From The Field-POM 9/08

Dear Prayer Partners,

Greetings in the name of our Lord!

We are doing well as a family and the kids returned to school a few days ago after having a break from school from July 10.

Josephine is going to 9th grade! Unbelievable and will be 15 years old on September 26th. She is doing very well academically and we were very happy to read comments from her teachers about her humility, obedience, hard work and diligence helpfulness to her peers on her end year’s report. We are praying about the possibility of visiting the US with her in December and pray about her going to school in US for a year from next fall.

Rebecca who turned 10 in June is also doing fine and academically doing very well also. Miriam 8 continues to get along well with Jumboy, but only when the other older girls are not there. (Talk of relationship of convenience)

Church Planting and Evangelism

We thank God for the August Women Conference which was attended by about 700 women. Out of the total, 300 came from new and very remote areas where we have just started the work. Over 130 came forward to receive the Lord. Nyangayta, Takar and Marich are among our baby congregations to be planted.

We have had a great persecution in Uganda. The tribal prophet alleged that he has been put ‘out of network or coverage’ since Christians started planting churches in the district. That opened fire on the Christians since the tribe believes that their day to day activities are guided by the tribal prophet who is expected to foretell about the future welfare of the tribe.

Our people were rounded up and beaten all over wherever we have a congregation. Please pray about this situation. Another looming concern is about a food shortage for the lowlands. The rain did not fall in April for planting. Instead it came in July and now it is over. From now until next August, food will be a great concern and a matter of prayer in Pokot.

Water Drilling

For a long time we have been grounded because our old drilling machine broke down and the part was not available in the country. The part came in from the United States at the end of July. So now we are back on the job and pray that God will put water in the holes we are drilling. The other great news and praise to God’s hand for provision is that our new drilling truck is expected to get to the port of Mombasa any day. I know that some of you have been praying so much about its arrival and even the provision of it and God has done it all!

This instrument has been waited for very much by the Pokot people. Each area is hopeful that shortage of any water and of clean water for some areas will really be solved. It is also expected that water related diseases such as typhoid, abdominal problems will be greatly reduced, if not eliminated in these areas.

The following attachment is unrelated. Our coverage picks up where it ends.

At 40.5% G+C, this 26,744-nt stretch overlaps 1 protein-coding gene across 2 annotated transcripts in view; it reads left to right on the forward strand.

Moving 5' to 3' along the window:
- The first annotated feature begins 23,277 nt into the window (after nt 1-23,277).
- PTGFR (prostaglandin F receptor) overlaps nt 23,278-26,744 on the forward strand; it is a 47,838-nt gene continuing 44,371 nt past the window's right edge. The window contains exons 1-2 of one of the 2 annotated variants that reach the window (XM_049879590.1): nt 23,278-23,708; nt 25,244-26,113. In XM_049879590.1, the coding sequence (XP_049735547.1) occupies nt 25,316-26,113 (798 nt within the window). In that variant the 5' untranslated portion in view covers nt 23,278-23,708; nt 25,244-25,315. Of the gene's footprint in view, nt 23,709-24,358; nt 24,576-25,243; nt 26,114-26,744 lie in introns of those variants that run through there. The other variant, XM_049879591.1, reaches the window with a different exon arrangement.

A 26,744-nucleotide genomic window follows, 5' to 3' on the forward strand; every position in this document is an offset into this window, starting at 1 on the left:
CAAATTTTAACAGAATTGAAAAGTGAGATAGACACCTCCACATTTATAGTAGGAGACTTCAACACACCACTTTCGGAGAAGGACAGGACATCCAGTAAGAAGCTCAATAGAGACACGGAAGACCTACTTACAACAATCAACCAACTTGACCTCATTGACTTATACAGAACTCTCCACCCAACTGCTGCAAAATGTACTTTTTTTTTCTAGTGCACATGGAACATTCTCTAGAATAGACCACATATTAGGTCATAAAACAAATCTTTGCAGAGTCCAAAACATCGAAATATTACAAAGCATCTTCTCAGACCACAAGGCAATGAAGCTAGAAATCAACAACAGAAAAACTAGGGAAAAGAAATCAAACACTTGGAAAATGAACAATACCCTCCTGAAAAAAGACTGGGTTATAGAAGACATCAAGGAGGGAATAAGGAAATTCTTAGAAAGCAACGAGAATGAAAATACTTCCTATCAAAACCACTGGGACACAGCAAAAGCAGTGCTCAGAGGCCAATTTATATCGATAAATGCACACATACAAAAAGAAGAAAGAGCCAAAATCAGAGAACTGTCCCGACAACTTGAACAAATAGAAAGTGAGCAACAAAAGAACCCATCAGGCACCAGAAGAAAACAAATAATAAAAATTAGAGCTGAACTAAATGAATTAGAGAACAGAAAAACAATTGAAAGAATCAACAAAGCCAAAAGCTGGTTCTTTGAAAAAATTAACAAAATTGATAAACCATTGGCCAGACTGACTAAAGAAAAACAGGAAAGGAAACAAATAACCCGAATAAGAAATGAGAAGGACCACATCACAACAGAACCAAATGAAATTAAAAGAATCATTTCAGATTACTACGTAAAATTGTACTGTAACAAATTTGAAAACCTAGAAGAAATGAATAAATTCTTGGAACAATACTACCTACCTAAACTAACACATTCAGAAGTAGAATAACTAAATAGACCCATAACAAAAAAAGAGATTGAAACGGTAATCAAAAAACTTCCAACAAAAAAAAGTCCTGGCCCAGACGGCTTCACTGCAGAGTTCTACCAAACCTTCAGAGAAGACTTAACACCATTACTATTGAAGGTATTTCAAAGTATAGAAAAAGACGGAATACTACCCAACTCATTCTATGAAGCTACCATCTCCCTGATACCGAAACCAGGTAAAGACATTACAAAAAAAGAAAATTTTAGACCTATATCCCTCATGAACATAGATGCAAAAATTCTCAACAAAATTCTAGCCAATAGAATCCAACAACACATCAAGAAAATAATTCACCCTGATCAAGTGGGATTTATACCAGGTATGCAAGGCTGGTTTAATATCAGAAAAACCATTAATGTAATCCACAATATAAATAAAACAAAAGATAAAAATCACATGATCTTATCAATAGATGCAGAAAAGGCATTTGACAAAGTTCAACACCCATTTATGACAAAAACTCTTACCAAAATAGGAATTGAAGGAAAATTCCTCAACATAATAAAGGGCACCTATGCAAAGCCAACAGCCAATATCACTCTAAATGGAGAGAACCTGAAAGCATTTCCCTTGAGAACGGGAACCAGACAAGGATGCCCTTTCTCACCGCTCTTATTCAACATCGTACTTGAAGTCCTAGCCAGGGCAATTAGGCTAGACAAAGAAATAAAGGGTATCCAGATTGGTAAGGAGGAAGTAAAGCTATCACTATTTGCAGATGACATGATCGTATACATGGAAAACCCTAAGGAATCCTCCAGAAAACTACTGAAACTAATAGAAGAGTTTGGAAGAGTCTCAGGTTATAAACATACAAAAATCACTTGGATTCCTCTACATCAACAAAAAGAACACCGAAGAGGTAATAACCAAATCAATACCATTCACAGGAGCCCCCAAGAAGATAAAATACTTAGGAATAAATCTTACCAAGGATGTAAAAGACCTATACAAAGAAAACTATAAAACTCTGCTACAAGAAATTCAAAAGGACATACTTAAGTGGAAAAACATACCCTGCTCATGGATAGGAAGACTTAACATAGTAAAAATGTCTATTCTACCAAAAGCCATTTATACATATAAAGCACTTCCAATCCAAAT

I have just received news that we hit water in a borehole we were drilling in Kapchok area. We praise the Lord for such a success because it means so much to so many people.

Pray that the Government will grant us a tax exemption so we that wont have to pay tax on this instrument.

Orphanages

The kids at Kodich always look forward to the teams coming in July from USA. There are several reasons for this occasion. The Great Kodich Chicken Race, where they award chicken to the winner, is an event that the children really look forward to in addition to fellowshipping with the visitors.

The Great Kodich Chicken Race however was not held. The group from Kensington Community Church that stayed in Kodich were particularly busy this July and did not hold it. The team did a great job building a girls dorm for us. They went to the nearby bushes to gather stones for the dorm. As they gathered stones and loaded to the tractor, we were becoming afraid that they might run into scorpions under the rocks as they try to turn every stone.

The orphan children are doing well and are academically leading in the district. We thank God for their devotion to God and high level of discipline which has brought the good academic results.

Another team from South Carolina headed to East Pokot and helped finish an orphanage home there that will house 100 kids. That will be such a relief and hope to the hopeless Pokot children in East Pokot.

Medical Services

Because of the delay of the rain, May- July malaria breakout that is normally such a killer and ‘a dark hour’, as I usually call it, was not as dangerous as it usually is.

As demand rises for medical supply, over need for drugs is increasing by the day. On the other hand the proposed Kapenguria Hospital that we hope to begin by the end of the year is greatly anticipated. The Government District Doctor met me about two weeks ago and asked if he could give part time service in our hospital when finished. He said the Government Hospital has a lot of problems from lack of drugs to lack of commitment on the part of services.

Thank you all and God bless you.

Sincerely,
Rev. Julius Murgor